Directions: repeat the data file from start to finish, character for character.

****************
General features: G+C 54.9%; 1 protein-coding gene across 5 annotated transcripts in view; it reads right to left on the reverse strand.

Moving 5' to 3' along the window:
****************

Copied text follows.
General features: G+C 54.9%; 1 protein-coding gene across 5 annotated transcripts in view; it reads right to left on the reverse strand.

Moving 5' to 3' along the window: